Properly implemented server virtualization should decrease the likely of interruption. If uptime is mission-critical (and if an organization is seriously implementing virtualization, it is), services should be fault-tolerant in some form of another -- generally redundancy and clustering. This translates extremely well to virtualized environments. Spending the same amount of money, an organization should ultimately be decreasing the failure rate of all services. Since virtual machines' operating systems are stored as files and the drivers are for virtual hardware, downtime is also dramatically reduced in many environments due to the relative ease and speed of loading them into new VMs.

Also, why the nonsense about power supply? Ever heard of hard drives or motherboards failing? I've seen more of both than power supplies -- that's just my anecdote, but my point is that it seems silly to mention power concerns. Hardware failure regardless of the cause, is the problem one needs to watch out for. This is true with or without virtual machines.

quote:
Furthermore, by running your hardware under larger workloads, you run the risk of a higher incidence of part failures. Again, this is unproven territory as the field is still young, but logic dictates that hardware flexed to its full capacity will likely experience more failures than hardware that spends a significant amount of time in idle.
This is just irrelevant, and contradictory. First you talk about using idle resources, and now you seem to think using them is a bad thing since using them breaks them. In any case, one doesn't utilize or not utilize a system because it will put a strain on resources -- the resource is used if it's needed and not if it's not needed. What a ridiculous concept.

quote:
With that said, how is virtualization impacting you? How are you adopting virtualization at your home or business? And, if you're not adopting virtualization, what's holding you back?
I use it extensively at home, but my company is to small and too cheap to do it -- yet. Once we're ready to start consolidating some of our servers, we'll almost certainly be using either VMWare or Citrix. The smart thing would be to do it now, but upper management is not willing to spend anything on new IT projects, no matter if there will be long-term ROI or if it's necessary to prevent major service disruption.

I hate for this to seem like a rant or personal attack, but I just couldn't let this one slip. This article is just so wrong about so many things. It reads like a poorly researched high school essay mixed with a poorly researched high school newspaper article.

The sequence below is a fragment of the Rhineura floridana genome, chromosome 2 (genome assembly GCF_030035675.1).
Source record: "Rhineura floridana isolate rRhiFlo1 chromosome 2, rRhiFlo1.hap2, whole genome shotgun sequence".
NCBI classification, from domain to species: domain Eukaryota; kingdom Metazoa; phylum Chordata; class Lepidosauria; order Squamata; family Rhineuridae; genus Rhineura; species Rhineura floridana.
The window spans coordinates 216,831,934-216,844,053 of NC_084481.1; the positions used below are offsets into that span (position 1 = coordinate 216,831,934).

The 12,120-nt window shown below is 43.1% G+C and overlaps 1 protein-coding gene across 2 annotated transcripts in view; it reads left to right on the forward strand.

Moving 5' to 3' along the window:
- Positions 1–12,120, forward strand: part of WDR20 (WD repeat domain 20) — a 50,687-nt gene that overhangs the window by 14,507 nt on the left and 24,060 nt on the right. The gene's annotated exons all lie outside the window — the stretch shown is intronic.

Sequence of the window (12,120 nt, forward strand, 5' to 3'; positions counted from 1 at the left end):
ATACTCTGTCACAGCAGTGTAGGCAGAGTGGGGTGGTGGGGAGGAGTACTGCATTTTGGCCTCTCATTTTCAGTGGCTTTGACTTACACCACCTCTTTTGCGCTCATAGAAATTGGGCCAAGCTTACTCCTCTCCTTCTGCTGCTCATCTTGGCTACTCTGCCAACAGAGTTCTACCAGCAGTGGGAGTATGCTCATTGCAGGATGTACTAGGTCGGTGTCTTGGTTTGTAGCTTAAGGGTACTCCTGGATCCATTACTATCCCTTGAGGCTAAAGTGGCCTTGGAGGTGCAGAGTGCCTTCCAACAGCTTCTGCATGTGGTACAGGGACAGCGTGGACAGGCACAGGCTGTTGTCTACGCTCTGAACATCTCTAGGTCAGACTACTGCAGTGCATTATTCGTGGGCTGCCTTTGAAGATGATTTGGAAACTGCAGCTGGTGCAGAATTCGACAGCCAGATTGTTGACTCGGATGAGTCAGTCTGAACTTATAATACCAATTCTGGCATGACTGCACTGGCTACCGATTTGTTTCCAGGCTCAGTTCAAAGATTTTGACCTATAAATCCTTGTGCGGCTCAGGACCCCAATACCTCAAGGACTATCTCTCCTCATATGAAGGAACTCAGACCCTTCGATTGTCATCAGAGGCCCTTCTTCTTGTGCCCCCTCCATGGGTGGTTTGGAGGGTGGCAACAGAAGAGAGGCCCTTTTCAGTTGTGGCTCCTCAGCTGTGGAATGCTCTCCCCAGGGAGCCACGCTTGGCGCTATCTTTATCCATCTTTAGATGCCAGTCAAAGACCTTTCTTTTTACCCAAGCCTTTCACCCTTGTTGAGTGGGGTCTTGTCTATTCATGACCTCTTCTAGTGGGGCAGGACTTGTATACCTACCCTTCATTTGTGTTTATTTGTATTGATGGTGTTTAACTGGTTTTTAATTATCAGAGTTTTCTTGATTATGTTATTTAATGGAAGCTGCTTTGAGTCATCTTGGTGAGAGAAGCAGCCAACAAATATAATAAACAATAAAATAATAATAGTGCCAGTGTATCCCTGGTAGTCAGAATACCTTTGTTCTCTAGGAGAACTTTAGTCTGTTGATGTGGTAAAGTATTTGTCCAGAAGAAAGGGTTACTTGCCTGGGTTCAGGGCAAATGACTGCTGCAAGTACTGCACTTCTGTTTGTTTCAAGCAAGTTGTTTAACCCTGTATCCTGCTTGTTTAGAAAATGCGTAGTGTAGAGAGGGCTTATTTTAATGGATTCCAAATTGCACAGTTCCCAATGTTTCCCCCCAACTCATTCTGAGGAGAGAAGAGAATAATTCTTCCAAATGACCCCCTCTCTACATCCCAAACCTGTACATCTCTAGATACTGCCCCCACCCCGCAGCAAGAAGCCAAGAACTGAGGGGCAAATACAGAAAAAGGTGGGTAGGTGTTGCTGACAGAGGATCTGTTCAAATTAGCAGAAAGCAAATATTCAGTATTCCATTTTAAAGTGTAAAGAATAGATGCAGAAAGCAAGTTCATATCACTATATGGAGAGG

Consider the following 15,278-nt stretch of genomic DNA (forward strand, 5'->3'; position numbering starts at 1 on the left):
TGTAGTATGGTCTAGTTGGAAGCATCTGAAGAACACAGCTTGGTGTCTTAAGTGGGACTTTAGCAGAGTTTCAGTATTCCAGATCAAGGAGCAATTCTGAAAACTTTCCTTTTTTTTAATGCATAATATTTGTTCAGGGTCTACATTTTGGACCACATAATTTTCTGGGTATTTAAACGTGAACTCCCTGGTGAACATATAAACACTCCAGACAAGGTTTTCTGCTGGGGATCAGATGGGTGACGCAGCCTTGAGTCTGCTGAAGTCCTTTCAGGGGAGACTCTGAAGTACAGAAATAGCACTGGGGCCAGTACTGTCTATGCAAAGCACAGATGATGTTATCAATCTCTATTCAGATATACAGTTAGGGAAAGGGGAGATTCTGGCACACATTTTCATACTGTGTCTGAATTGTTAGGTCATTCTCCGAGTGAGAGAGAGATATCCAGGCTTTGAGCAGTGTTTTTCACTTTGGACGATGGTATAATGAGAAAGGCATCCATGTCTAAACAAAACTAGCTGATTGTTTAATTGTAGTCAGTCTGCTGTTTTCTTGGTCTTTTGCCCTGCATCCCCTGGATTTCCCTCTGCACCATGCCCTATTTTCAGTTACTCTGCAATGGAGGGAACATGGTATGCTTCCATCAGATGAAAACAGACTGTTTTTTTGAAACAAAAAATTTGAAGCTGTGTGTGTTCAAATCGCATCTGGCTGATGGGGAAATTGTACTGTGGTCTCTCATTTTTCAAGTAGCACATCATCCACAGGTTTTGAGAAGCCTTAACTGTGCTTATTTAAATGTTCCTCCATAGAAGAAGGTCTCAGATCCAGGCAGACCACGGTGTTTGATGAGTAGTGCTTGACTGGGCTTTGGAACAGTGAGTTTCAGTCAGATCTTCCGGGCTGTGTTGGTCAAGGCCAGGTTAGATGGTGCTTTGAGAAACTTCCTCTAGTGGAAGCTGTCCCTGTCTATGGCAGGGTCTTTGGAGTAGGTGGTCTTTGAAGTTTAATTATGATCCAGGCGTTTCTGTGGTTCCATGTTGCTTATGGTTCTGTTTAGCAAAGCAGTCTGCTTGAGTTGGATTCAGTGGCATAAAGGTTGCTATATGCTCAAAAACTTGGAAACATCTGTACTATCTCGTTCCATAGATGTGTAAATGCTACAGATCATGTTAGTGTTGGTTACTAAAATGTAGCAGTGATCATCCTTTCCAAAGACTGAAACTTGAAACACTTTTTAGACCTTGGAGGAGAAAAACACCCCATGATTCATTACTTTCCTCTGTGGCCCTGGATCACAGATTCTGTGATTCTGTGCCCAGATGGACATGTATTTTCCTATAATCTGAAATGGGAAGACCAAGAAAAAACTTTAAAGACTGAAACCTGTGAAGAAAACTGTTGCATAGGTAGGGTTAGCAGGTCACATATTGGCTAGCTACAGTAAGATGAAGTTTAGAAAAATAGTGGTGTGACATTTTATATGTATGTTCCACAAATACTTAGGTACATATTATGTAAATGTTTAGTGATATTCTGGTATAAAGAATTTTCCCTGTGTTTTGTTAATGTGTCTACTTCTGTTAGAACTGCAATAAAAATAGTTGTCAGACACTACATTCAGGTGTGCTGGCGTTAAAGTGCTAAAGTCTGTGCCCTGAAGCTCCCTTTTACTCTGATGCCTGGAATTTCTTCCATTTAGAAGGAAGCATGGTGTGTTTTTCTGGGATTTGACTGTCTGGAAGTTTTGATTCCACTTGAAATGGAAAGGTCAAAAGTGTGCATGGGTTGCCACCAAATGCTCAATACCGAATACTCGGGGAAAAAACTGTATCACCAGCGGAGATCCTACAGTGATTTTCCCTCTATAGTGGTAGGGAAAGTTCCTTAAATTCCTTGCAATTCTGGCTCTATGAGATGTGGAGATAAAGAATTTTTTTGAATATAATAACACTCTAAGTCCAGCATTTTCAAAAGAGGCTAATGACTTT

By rippleyaliens on 7/24/2009 12:08:27 PM , Rating: 2
Some more additional things to be said about virtualization..
1. Lower COST.. meaning , that instead of purchasing a $2500 server, just to run DNS, Light Web Servers, Secondary Domain Controllers, MGMT Servers, etc.. Why Rack up Huge Equipment costs, for such low impact server.
2. TESTING!!!!! How will a particular App Server Work, PERIOD,, not just in the environment, but will it work.
3. QA.. How will said app, solution impact the environment. TEST it first, on a reproduction, if works, then roll out to production.
4. TRAINING.. Which encompass all the above..

Myself, i run Vmware ESX AT HOME. (60 day evals, on StarWind iSCSI Target the free version).. So instead of my old days, of 20+ Desktop servers, Gobbling up ALOT of power.. I have 3, White box Servers, that run ESX.. 2 are part of a Vmware datacenter, with the 3rd server running my iscsi san+DC+file server+ SQL server, + Virtual Center Server+Citrix DC's, + Mgmt servers.. And on the 2 that are in Data Center, a Mix of servers, to test, test, test, and prove , prove, prove.. concepts..

This is where virtualization got its start was via a test platform, and has evolved to the Datacenter.. For Disaster Recover , There is no other way to realistically do a 1:1, unless your pockets are Microsoft/google DEEP. With Server sprawl, and if ya work in ANY environment, in which you have over 10 servers, you know what server sprawl is.. The cost factor alone of power/cooling, can make your heard spin, ROFL..... Let alone the simple, yet in fact the most expensive portion of that ,, which involves the Paying that little salary to the Many people who have to keep that environment running... lol